Needle biopsy of the liver is an accepted procedure in adult medicine. In pediatrics, however, there has been some hesitancy to employ this diagnostic aid. This has been due primarily to the impossibility of securing adequate cooperation from infants and small children. It has been estimated that when employing the Vim-Silverman needle the intrahepatic phase is 5-10 seconds,1 clearly a long enough time to lacerate the liver, should the child suddenly gasp. After the publication of a biopsy technique utilizing an aspiration needle,2 the Menghini needle, it appeared that biopsy of noncooperative subjects was feasible. The total intrahepatic phase with this technique is estimated at less than one second. Using this needle and simple modifications of standard techniques, a safe, effective biopsy of the liver without anesthesia is possible in nearly all pediatric patients.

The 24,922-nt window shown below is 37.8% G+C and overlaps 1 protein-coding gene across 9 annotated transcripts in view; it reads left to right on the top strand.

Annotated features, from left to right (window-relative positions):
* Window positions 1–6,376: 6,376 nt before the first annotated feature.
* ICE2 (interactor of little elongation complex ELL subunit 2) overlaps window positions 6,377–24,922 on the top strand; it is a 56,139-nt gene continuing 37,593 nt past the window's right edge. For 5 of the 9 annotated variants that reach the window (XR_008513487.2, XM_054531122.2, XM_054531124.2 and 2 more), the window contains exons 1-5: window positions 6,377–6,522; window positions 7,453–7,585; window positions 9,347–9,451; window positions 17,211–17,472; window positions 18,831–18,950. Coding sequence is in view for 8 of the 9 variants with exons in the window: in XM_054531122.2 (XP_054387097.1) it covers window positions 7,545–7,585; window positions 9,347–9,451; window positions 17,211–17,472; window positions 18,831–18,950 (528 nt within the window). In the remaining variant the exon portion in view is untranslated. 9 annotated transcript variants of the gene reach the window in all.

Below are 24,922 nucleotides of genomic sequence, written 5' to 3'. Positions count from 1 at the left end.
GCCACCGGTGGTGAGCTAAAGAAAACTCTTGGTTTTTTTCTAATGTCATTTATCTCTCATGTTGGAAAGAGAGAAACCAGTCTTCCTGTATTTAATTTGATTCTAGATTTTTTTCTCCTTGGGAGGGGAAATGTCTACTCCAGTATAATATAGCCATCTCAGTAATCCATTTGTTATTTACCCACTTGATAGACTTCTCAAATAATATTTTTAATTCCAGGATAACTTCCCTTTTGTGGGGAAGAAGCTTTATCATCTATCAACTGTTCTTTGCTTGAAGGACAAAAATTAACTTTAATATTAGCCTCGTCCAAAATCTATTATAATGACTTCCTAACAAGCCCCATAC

The Menghini needle is an aspiration needle possessing two features which greatly enhance its